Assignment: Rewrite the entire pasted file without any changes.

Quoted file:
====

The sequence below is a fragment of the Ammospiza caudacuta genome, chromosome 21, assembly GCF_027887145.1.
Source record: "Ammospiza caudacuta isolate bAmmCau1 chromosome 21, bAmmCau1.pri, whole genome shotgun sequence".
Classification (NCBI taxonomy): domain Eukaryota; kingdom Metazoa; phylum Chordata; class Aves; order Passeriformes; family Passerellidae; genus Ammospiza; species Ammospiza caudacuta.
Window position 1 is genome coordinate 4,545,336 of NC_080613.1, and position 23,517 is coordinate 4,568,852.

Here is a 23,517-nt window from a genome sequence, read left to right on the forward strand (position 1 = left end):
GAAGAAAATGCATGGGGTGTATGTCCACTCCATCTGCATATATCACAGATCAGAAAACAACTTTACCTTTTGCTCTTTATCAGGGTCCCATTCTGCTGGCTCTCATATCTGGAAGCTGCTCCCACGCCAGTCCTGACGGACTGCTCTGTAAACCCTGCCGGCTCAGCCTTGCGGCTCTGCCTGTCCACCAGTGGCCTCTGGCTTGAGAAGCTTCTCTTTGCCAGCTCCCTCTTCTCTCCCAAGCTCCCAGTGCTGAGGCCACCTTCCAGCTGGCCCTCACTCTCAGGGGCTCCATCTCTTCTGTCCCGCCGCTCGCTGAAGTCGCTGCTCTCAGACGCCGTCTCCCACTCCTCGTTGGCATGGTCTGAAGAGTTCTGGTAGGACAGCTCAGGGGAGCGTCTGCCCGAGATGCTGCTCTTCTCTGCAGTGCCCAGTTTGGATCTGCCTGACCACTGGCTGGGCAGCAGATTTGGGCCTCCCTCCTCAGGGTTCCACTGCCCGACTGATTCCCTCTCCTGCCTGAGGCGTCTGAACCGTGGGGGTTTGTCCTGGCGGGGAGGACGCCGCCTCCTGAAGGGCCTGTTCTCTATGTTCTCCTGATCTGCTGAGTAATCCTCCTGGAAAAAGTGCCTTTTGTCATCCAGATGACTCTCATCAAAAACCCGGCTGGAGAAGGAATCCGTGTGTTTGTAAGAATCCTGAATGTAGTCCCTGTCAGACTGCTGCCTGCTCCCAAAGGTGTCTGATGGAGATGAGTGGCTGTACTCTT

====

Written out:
The sequence below is a fragment of the Ammospiza caudacuta genome, chromosome 21, assembly GCF_027887145.1.
Source record: "Ammospiza caudacuta isolate bAmmCau1 chromosome 21, bAmmCau1.pri, whole genome shotgun sequence".
Classification (NCBI taxonomy): domain Eukaryota; kingdom Metazoa; phylum Chordata; class Aves; order Passeriformes; family Passerellidae; genus Ammospiza; species Ammospiza caudacuta.
Window position 1 is genome coordinate 4,545,336 of NC_080613.1, and position 23,517 is coordinate 4,568,852.

Here is a 23,517-nt window from a genome sequence, read left to right on the forward strand (position 1 = left end):
GAAGAAAATGCATGGGGTGTATGTCCACTCCATCTGCATATATCACAGATCAGAAAACAACTTTACCTTTTGCTCTTTATCAGGGTCCCATTCTGCTGGCTCTCATATCTGGAAGCTGCTCCCACGCCAGTCCTGACGGACTGCTCTGTAAACCCTGCCGGCTCAGCCTTGCGGCTCTGCCTGTCCACCAGTGGCCTCTGGCTTGAGAAGCTTCTCTTTGCCAGCTCCCTCTTCTCTCCCAAGCTCCCAGTGCTGAGGCCACCTTCCAGCTGGCCCTCACTCTCAGGGGCTCCATCTCTTCTGTCCCGCCGCTCGCTGAAGTCGCTGCTCTCAGACGCCGTCTCCCACTCCTCGTTGGCATGGTCTGAAGAGTTCTGGTAGGACAGCTCAGGGGAGCGTCTGCCCGAGATGCTGCTCTTCTCTGCAGTGCCCAGTTTGGATCTGCCTGACCACTGGCTGGGCAGCAGATTTGGGCCTCCCTCCTCAGGGTTCCACTGCCCGACTGATTCCCTCTCCTGCCTGAGGCGTCTGAACCGTGGGGGTTTGTCCTGGCGGGGAGGACGCCGCCTCCTGAAGGGCCTGTTCTCTATGTTCTCCTGATCTGCTGAGTAATCCTCCTGGAAAAAGTGCCTTTTGTCATCCAGATGACTCTCATCAAAAACCCGGCTGGAGAAGGAATCCGTGTGTTTGTAAGAATCCTGAATGTAGTCCCTGTCAGACTGCTGCCTGCTCCCAAAGGTGTCTGATGGAGATGAGTGGCTGTACTCTT